by: Dr. Craig A. Maxwell
Heart disease is the number #1 killer of men and women. It is responsible for 41% of all deaths, outweighing other common causes of death including cancer, accidents, and AIDS. Heart disease affects more women than men though women may be more likely to recover from the disease than their male counterparts. Even in this world of modern medicine, one person dies from heart disease every 33 seconds. This page will help you reduce your heart disease risks naturally.
What it Heart Disease?
Heart disease is a blanket term used to describe any chronic problem with the heart.
Examples of heart disease include:
- Angina – This occurs when the heart muscle doesn’t get enough oxygen. Common symptoms of angina include chest tightness and pain.
- Cardiac Arrhythmia – Irregular heartbeat affects many people and may indicate a magnesium deficiency.
- Congenital Heart Disease – Congenital heart disease is a type of heart condition that begins at birth. Blockages, holes in the heart, and insufficient oxygen supply can cause lifelong health challenges.
- Coronary Artery Disease – This occurs when plaque deposits narrow the arteries surrounding the heart, resulting in loss of oxygen to the heart.
- Dilated Cardiomyopathy – If coronary artery disease is allowed to progress unchecked, it can develop into dilated cardiomyopathy. The heart becomes dilated due to lack of proper blood flow and can greatly increase your chances of dying from a heart attack.
- Myocardial Infarction – Otherwise known as a “heart attack”, this occurs when a blood clot develops in one of the coronary arteries, blocking blood flow.
- Heart Failure – Heart failure is closely associated with high blood pressure and can make the heart too weak and stiff to pump blood effectively.
- Hypertrophic Cardiomyopathy – This is a common heart disorder that affects athletes. It is characterized by a thickening of the left ventricle wall, which makes it difficult for blood to leave the heart and circulate to the rest of the body.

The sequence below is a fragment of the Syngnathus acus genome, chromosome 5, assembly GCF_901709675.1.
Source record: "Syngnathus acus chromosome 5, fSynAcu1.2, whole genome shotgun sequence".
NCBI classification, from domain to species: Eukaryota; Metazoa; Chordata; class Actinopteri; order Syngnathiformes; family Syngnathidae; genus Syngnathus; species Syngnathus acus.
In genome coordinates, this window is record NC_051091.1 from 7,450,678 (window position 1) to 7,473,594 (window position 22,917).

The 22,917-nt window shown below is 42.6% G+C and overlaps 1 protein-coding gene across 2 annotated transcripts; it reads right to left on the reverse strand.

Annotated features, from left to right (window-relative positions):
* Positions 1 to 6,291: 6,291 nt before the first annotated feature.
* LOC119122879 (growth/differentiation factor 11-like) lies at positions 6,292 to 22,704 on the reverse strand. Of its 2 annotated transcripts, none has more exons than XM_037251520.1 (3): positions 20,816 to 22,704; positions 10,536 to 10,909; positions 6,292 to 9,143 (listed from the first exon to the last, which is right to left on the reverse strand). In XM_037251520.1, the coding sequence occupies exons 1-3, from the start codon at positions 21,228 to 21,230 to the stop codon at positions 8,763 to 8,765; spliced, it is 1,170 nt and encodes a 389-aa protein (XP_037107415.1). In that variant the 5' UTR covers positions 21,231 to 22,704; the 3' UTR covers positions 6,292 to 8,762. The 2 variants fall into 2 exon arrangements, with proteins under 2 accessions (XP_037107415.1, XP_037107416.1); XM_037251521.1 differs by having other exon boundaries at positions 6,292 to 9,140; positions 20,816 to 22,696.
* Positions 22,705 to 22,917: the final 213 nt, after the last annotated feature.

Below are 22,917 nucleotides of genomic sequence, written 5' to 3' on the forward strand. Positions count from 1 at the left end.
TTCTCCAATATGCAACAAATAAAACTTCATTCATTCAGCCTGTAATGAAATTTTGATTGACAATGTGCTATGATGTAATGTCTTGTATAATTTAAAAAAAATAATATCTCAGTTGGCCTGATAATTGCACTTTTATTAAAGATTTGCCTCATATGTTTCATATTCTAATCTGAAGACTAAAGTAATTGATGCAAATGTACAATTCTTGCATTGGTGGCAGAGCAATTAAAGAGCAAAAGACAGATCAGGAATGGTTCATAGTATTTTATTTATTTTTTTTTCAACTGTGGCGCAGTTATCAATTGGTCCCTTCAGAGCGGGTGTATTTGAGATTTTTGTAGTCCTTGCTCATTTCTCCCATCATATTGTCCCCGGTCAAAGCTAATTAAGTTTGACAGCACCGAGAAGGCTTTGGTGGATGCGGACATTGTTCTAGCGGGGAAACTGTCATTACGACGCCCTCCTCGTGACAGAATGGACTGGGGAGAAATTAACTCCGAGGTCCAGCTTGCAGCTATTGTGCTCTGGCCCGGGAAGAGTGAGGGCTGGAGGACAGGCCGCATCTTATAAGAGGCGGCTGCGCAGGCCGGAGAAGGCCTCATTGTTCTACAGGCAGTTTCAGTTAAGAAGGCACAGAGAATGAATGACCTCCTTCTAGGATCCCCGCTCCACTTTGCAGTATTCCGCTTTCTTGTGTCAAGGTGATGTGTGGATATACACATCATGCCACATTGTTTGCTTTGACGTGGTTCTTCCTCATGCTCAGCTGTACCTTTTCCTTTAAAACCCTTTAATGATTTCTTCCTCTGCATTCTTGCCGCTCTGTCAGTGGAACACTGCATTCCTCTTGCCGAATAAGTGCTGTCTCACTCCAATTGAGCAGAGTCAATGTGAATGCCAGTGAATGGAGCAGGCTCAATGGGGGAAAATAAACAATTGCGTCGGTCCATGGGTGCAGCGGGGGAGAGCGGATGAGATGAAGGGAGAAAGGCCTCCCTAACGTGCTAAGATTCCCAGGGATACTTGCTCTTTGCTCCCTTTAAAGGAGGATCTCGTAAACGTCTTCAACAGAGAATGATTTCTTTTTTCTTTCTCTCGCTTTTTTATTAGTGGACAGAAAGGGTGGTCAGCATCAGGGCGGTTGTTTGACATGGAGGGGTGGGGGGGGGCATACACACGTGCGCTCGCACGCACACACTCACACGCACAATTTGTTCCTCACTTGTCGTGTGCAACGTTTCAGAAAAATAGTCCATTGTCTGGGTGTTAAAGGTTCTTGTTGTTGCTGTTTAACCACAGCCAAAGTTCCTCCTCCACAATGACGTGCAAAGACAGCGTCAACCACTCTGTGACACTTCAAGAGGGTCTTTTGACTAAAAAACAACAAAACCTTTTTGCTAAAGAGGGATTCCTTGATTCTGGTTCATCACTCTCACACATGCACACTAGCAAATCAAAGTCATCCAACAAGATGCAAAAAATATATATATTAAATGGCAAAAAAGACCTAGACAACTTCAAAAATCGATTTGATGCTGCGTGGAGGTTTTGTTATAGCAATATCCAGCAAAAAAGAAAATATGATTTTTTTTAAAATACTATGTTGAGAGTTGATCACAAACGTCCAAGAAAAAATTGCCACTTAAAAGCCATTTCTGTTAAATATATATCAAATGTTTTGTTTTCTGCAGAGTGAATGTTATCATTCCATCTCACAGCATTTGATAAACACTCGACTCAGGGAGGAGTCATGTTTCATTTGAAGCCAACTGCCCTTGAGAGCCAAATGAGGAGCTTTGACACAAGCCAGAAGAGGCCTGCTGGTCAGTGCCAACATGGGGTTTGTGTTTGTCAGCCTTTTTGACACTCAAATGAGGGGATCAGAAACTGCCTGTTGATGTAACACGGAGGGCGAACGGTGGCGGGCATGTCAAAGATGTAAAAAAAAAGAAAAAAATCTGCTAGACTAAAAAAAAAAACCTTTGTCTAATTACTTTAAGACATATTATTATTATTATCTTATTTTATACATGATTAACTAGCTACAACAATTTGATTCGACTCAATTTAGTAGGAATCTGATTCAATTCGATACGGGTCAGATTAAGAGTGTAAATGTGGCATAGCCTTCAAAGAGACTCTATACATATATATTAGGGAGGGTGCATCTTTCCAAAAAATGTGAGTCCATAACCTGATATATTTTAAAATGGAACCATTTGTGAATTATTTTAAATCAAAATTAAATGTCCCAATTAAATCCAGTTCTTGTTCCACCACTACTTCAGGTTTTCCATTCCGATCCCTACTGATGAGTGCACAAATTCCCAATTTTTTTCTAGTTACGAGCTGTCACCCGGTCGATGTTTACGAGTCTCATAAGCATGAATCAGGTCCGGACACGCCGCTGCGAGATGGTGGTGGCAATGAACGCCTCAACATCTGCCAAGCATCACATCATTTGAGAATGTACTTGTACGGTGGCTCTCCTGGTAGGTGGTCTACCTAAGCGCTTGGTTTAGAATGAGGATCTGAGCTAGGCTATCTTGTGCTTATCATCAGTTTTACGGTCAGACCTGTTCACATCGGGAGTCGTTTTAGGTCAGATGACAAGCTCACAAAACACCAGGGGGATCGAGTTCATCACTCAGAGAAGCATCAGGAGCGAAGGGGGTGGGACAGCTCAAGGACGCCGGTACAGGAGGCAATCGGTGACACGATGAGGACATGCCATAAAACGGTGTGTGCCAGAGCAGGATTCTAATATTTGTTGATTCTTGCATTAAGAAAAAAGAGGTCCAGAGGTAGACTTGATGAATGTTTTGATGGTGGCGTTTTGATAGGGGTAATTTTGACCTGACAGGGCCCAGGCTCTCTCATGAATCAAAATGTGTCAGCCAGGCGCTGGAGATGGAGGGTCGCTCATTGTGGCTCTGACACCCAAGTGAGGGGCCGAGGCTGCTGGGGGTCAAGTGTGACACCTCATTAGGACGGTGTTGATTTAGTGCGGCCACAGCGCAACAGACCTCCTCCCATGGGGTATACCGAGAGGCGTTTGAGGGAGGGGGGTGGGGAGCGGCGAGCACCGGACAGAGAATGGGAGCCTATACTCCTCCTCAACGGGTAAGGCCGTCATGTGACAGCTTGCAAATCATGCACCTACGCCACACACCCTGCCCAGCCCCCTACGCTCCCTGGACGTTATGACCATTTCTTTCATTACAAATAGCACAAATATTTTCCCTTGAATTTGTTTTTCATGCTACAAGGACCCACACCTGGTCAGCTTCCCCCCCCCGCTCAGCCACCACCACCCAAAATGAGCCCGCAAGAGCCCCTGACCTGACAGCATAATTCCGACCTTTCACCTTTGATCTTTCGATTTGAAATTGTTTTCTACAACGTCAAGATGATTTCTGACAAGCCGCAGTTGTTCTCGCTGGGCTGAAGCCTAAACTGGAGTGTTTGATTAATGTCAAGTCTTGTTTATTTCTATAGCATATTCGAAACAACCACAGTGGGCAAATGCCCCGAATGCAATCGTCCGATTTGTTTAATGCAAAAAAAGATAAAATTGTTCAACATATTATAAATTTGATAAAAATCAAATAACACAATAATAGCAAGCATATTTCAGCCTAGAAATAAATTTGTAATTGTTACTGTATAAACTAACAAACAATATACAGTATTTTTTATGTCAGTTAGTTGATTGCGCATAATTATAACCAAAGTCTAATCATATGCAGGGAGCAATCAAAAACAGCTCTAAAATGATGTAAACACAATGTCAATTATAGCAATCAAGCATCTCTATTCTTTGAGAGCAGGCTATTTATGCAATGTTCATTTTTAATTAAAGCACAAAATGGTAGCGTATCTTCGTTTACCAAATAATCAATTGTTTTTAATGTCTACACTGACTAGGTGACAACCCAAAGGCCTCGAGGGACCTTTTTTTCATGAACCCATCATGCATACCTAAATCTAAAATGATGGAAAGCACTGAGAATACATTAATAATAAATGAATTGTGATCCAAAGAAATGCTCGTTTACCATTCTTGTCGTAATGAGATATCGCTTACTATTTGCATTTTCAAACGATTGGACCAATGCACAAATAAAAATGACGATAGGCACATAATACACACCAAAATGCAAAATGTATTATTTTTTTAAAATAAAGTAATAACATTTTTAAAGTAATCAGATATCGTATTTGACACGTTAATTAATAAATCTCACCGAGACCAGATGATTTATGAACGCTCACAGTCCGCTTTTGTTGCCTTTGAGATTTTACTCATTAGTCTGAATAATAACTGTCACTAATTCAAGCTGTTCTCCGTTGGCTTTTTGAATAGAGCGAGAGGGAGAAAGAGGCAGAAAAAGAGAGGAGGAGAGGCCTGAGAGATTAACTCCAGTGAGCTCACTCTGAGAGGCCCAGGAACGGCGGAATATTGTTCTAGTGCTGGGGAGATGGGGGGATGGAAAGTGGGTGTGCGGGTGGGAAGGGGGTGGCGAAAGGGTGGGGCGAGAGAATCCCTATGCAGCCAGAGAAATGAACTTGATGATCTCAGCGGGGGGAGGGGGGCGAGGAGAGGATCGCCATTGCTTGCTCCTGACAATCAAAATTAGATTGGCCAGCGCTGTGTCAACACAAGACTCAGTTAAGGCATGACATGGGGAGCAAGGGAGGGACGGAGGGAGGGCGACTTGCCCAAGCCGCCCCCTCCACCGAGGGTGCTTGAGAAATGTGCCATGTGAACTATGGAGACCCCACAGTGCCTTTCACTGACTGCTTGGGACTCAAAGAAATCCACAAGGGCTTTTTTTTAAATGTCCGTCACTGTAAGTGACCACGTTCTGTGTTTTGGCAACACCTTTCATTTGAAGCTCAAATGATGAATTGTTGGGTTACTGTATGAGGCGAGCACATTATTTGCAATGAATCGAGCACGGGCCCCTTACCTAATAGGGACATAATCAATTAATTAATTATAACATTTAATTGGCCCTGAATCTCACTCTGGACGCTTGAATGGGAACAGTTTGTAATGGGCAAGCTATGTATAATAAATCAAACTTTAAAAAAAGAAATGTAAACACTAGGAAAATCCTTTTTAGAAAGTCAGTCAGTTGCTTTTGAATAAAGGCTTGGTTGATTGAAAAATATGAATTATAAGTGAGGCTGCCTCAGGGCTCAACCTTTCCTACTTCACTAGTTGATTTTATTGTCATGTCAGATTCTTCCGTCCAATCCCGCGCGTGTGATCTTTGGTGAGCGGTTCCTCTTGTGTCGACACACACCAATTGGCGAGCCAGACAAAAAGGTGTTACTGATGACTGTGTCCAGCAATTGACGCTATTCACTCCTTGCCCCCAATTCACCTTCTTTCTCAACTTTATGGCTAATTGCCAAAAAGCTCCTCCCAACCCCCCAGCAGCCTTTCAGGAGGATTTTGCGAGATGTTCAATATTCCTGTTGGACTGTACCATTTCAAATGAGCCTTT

- Mitral Valve Regurgitation – When the heart valve doesn’t close as tightly as it should, it can cause pumped blood to backflow into the heart. This can cause feelings of fatigue and weakness as the body starves for oxygen.
- Mitral Valve Prolapse – Mitral valve prolapse is a common type of heart disease whereby the left atrium and ventricle do not close properly. It often has few symptoms associated with it, which can make it difficult to detect.
- Pulmonary Stenosis – In pulmonary stenosis, the right ventricle of the heart is too tight, which causes it to have to work very hard to pump blood to the lungs. The blood is less oxygen-rich, which can cause skin to turn blue.
Heart Disease Risk Factors
In order to reduce heart disease risks, it’s important to understand how heart disease develops. Some risk factors you can help and some you can’t do much about. Risk factors such as age, ethnicity, genetics, and menopause are uncontrollable. However, there are lifestyle factors that can be changed in order to decrease your risk for developing cardiac disease.
- Smoking – Smoking is one of the top risk factors associated with heart disease. The dangerous chemicals in cigarettes do damage to every cell of your body and can damage the function of your heart and lungs.
- High Blood Pressure – High blood pressure causes thickening in the heart’s ventricles, greatly increasing your risk of heart attack.
- Sedentary Lifestyle – According to Mike Adams of Natural News.com, a sedentary lifestyle may be worse for your heart than smoking! Human beings are not meant to sit around doing nothing. Our bodies are built to move. Your heart muscle, just like any other muscle, needs regular exercise to function at its best.
- Obesity – The American Heart Association sites obesity as a common contributing factor to the development of heart disease. If you’re overweight, chances are, you’re not getting the exercise you need and your heart muscle isn’t being used like it should be. Obesity also contributes to hypertension and weakened arteries.
- Type II Diabetes – If you have type II diabetes and it’s not kept under control, your chances of developing heart disease greatly increases.
- Poor Diet – Eating a poor diet can contribute to a host of serious health problems ranging from heart disease to cancer. If your diet is filled with processed and fast food, it can interfere with your metabolic system, which can lead to clogged arteries and heart disease.
- Chronic Stress and Anger – Chronic stress and anger can lead to an overproduction of the stress hormone cortisol, which can lead to insulin irregularities, high blood pressure, chronic inflammation, and heart disease.
What You Need to Know About Cholesterol-Lowering Drugs
I am not a big fan of cholesterol lowering prescriptions. It is my feeling that they are over used, and about 95% of patients on them could control their cholesterol with the correct diet, supplements and exercise. Some patients are genetically predisposed to elevated cholesterol and need to be on them.
Prescription cholesterol medications, especially the “statins” like Lipitor, Zocor, Crestor and Pravachol, come with a long list of potential side effects. We need cholesterol for many body reactions so we can’t live without it. But, like salt (which we also can’t live without), many of us get more cholesterol than we need.